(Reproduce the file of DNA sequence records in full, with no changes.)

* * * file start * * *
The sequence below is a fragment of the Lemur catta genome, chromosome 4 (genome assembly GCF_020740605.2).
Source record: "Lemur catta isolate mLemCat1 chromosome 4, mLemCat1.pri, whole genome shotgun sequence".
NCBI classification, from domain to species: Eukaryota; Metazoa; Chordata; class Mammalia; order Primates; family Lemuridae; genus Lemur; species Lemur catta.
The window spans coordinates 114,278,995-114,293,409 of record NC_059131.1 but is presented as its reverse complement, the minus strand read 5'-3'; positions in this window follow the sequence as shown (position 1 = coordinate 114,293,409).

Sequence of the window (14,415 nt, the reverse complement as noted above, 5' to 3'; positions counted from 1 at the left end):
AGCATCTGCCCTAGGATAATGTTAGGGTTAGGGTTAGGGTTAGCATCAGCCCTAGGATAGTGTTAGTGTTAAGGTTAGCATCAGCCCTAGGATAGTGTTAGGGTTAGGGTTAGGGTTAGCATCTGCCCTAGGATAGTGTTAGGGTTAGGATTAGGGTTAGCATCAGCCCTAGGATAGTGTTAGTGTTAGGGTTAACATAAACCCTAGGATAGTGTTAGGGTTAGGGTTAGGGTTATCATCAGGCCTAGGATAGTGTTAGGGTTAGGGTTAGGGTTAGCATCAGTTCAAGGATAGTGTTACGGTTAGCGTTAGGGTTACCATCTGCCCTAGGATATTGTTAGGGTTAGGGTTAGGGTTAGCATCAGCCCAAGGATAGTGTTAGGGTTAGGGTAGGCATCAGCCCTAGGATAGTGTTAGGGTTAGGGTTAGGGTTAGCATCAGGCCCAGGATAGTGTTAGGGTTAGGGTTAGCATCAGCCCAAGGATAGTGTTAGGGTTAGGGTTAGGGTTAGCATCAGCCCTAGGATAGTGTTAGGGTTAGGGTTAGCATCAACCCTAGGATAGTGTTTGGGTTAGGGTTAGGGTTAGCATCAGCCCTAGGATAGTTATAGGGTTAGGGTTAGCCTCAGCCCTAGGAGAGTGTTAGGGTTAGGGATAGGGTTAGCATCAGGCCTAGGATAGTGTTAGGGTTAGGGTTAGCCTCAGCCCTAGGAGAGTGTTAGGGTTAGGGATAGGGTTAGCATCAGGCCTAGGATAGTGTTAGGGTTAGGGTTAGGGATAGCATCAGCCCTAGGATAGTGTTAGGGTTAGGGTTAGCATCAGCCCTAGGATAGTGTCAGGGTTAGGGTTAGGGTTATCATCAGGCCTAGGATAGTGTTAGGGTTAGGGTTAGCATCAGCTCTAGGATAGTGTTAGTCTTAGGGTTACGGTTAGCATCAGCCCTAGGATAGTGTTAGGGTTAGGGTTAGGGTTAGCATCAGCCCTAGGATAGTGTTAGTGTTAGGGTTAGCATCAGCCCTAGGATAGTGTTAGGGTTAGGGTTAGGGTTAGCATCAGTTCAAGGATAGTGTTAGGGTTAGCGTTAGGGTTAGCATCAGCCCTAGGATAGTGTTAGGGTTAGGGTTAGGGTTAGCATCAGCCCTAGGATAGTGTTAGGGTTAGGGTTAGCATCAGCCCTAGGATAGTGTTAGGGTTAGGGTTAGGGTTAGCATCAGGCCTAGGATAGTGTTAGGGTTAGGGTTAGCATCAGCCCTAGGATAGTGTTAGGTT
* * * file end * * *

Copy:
The sequence below is a fragment of the Lemur catta genome, chromosome 4 (genome assembly GCF_020740605.2).
Source record: "Lemur catta isolate mLemCat1 chromosome 4, mLemCat1.pri, whole genome shotgun sequence".
NCBI classification, from domain to species: Eukaryota; Metazoa; Chordata; class Mammalia; order Primates; family Lemuridae; genus Lemur; species Lemur catta.
The window spans coordinates 114,278,995-114,293,409 of record NC_059131.1 but is presented as its reverse complement, the minus strand read 5'-3'; positions in this window follow the sequence as shown (position 1 = coordinate 114,293,409).

Sequence of the window (14,415 nt, the reverse complement as noted above, 5' to 3'; positions counted from 1 at the left end):
AGCATCTGCCCTAGGATAATGTTAGGGTTAGGGTTAGGGTTAGCATCAGCCCTAGGATAGTGTTAGTGTTAAGGTTAGCATCAGCCCTAGGATAGTGTTAGGGTTAGGGTTAGGGTTAGCATCTGCCCTAGGATAGTGTTAGGGTTAGGATTAGGGTTAGCATCAGCCCTAGGATAGTGTTAGTGTTAGGGTTAACATAAACCCTAGGATAGTGTTAGGGTTAGGGTTAGGGTTATCATCAGGCCTAGGATAGTGTTAGGGTTAGGGTTAGGGTTAGCATCAGTTCAAGGATAGTGTTACGGTTAGCGTTAGGGTTACCATCTGCCCTAGGATATTGTTAGGGTTAGGGTTAGGGTTAGCATCAGCCCAAGGATAGTGTTAGGGTTAGGGTAGGCATCAGCCCTAGGATAGTGTTAGGGTTAGGGTTAGGGTTAGCATCAGGCCCAGGATAGTGTTAGGGTTAGGGTTAGCATCAGCCCAAGGATAGTGTTAGGGTTAGGGTTAGGGTTAGCATCAGCCCTAGGATAGTGTTAGGGTTAGGGTTAGCATCAACCCTAGGATAGTGTTTGGGTTAGGGTTAGGGTTAGCATCAGCCCTAGGATAGTTATAGGGTTAGGGTTAGCCTCAGCCCTAGGAGAGTGTTAGGGTTAGGGATAGGGTTAGCATCAGGCCTAGGATAGTGTTAGGGTTAGGGTTAGCCTCAGCCCTAGGAGAGTGTTAGGGTTAGGGATAGGGTTAGCATCAGGCCTAGGATAGTGTTAGGGTTAGGGTTAGGGATAGCATCAGCCCTAGGATAGTGTTAGGGTTAGGGTTAGCATCAGCCCTAGGATAGTGTCAGGGTTAGGGTTAGGGTTATCATCAGGCCTAGGATAGTGTTAGGGTTAGGGTTAGCATCAGCTCTAGGATAGTGTTAGTCTTAGGGTTACGGTTAGCATCAGCCCTAGGATAGTGTTAGGGTTAGGGTTAGGGTTAGCATCAGCCCTAGGATAGTGTTAGTGTTAGGGTTAGCATCAGCCCTAGGATAGTGTTAGGGTTAGGGTTAGGGTTAGCATCAGTTCAAGGATAGTGTTAGGGTTAGCGTTAGGGTTAGCATCAGCCCTAGGATAGTGTTAGGGTTAGGGTTAGGGTTAGCATCAGCCCTAGGATAGTGTTAGGGTTAGGGTTAGCATCAGCCCTAGGATAGTGTTAGGGTTAGGGTTAGGGTTAGCATCAGGCCTAGGATAGTGTTAGGGTTAGGGTTAGCATCAGCCCTAGGATAGTGTTAGGTT